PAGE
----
These and other features of the present invention can be best understood from the following specification and drawings, the following of which is a brief description.

BRIEF DESCRIPTION OF THE DRAWINGS

FIG. 1 shows a generator and engine.

FIG. 2 is a section view through a portion of the FIG. 1 generator.

FIG. 3 shows another embodiment

DETAILED DESCRIPTION OF THE PREFERRED EMBODIMENT

An internal combustion engine 22, such as a diesel engine, drives an engine shaft 24, as known. Engine shaft 24 directly drives a generator shaft 30 within a generator housing 26 (see FIG. 2).

As the generator shaft 30 rotates, electricity is generated and may be utilized through electric power leads such as from a terminal box 28. The device as disclosed to this point may be as known in the art.

Oil is circulated within the generator housing 26. As shown, an oil outlet 34 takes away hot oil, and may include a pump 36 for moving the oil through an oil cooler heat exchanger 38. Oil cooler 38 is provided with a fan 40 to blow cooling air across the heat exchanger 38 to cool the oil. A filter 42 may also be included into an oil or cooling fluid circuit 41. The cooled oil is returned to the interior of the housing 26 through an oil inlet 32.

As shown in FIG. 2, the generator shaft 30 drives a rotor 142 adjacent to stator 140. The rotor 142 carries electrical powered windings or permanent magnets, as known. As shown, in the oil inlet 32 will deliver the cooled oil into a location where it can cool the rotor 142 and stator 140.

As can be appreciated from FIG. 2, the cooling oil flows into the bottom of the generator through inlet 32, floods the stator windings, travels axially inwardly through a rotating rotor air gap 102, and between a stator inner diameter and a stator back iron 104. The oil comes into one side of the generator rotor and stator, passes axially along those components, and then exits vertically upwardly through the exit 34.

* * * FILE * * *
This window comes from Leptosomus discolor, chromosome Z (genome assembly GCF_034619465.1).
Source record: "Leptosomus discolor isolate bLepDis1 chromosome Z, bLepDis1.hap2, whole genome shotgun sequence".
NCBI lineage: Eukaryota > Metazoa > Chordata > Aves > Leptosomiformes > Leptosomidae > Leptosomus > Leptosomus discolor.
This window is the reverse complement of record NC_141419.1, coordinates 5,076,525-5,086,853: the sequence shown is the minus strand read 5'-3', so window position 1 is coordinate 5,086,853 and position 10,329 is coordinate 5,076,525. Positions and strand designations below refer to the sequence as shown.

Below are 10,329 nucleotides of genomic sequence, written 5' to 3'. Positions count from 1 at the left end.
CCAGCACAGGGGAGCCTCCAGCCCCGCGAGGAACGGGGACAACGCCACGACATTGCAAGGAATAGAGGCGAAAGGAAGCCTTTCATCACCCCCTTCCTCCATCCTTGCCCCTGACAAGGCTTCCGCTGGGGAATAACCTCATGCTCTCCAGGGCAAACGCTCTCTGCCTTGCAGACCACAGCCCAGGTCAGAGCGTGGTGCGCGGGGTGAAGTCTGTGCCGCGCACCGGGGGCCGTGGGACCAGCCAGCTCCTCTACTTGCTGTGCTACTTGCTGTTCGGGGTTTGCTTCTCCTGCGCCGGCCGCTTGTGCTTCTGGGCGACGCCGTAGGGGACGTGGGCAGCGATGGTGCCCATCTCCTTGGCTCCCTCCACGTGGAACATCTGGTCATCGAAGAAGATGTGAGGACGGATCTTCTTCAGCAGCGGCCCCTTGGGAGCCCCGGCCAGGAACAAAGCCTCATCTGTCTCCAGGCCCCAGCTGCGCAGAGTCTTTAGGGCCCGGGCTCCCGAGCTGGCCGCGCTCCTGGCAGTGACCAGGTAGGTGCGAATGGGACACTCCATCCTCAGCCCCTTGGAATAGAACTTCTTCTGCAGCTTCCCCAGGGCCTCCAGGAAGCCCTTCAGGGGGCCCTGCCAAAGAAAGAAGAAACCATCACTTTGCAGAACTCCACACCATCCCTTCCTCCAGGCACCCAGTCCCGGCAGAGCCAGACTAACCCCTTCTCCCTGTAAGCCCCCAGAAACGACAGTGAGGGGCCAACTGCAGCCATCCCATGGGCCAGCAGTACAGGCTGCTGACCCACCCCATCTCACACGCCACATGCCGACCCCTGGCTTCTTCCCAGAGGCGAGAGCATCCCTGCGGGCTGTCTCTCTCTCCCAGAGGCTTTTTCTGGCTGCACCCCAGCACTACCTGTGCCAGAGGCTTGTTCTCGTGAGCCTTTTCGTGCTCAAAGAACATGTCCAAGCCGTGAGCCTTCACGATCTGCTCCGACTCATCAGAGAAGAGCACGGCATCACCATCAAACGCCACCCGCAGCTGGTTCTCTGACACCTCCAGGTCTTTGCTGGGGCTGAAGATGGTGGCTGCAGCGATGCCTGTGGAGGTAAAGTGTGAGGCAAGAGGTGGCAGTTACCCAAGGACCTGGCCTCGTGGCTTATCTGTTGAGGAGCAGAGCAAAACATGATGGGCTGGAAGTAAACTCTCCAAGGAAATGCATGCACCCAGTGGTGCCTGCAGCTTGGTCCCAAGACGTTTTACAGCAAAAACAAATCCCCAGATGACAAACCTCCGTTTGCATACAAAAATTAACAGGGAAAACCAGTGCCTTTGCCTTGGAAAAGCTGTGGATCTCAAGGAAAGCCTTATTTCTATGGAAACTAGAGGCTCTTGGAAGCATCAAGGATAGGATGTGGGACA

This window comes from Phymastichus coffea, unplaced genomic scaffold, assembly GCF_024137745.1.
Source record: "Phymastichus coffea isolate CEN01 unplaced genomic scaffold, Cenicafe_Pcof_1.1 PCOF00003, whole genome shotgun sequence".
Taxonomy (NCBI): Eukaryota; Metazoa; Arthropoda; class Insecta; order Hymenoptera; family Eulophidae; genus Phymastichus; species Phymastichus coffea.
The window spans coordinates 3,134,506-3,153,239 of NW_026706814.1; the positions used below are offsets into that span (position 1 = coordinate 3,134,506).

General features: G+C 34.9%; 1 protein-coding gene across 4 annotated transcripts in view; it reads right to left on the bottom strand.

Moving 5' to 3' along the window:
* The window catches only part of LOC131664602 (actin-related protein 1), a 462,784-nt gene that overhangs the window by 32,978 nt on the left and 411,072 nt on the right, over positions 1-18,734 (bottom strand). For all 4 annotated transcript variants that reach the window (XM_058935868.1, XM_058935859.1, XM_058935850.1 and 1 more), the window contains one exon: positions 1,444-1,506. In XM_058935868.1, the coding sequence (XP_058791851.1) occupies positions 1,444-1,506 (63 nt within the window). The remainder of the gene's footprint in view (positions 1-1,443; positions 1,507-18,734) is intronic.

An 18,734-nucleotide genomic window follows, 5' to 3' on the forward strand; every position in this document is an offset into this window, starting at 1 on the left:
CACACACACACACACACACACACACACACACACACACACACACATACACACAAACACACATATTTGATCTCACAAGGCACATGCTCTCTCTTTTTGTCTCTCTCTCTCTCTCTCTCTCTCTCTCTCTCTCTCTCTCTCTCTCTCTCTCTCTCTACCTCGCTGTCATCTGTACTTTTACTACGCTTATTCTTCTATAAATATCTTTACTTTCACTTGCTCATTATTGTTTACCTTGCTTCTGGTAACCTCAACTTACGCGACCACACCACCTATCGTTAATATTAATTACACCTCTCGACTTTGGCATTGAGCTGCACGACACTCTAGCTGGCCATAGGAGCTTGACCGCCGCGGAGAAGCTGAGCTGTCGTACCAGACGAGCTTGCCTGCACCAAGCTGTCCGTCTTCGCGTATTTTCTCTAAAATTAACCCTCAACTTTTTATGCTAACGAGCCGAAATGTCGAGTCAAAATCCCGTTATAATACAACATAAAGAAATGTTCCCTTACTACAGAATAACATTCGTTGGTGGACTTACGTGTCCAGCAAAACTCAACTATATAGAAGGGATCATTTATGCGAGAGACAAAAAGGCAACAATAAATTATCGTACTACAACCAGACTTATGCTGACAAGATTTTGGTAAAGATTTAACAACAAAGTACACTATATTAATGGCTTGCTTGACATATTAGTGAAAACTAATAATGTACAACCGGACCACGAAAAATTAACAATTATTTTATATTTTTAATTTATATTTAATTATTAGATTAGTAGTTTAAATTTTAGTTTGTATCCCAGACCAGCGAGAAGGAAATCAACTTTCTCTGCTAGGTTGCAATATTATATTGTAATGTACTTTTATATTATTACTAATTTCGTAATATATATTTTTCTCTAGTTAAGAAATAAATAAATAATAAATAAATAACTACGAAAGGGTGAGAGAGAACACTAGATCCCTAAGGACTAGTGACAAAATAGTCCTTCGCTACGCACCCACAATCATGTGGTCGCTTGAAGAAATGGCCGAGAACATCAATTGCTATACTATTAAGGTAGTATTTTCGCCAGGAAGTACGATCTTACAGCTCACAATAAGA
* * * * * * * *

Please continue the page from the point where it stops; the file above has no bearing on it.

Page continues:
As shown in FIG. 3, another embodiment 200 includes a generator 230 having an oil inlet 232 and an oil outlet 234. A power outlet 228 is provided as in the earlier embodiment. The hot oil returns from outlet 234 to an inlet 250 into an engine oil pan 252, in which it is cooled. An oil pump 234 is shown on the engine 222, and delivers oil through a filter 230, and potentially through a second filter 232 back into an oil cooling line in the engine 222. However, a portion of the oil is tapped through branch line 260 and delivered to the inlet 232. In this manner, a single oil supply circuit provides oil to both the engine and the generator. In this embodiment, the interior of the generator 230 may be similar to the FIG. 2 interior as to the oil flow path.

While oil is specifically disclosed as the cooling fluid in the two embodiments, alternative cooling fluids may be utilized, particularly in the first embodiment. Further, while the invention is disclosed as a generator, the generator may also be utilized as a starter motor for the engine in certain applications. In disclosed embodiments, the amount of oil delivered into the generator is selected such that the stator and rotor are flooded by oil, rather than spray-cooled.

Although an embodiment of this invention has been disclosed, a worker of ordinary skill in this art would recognize that certain modifications would come within the scope of this invention. For that reason, the following claims should be studied to determine the true scope and content of this invention.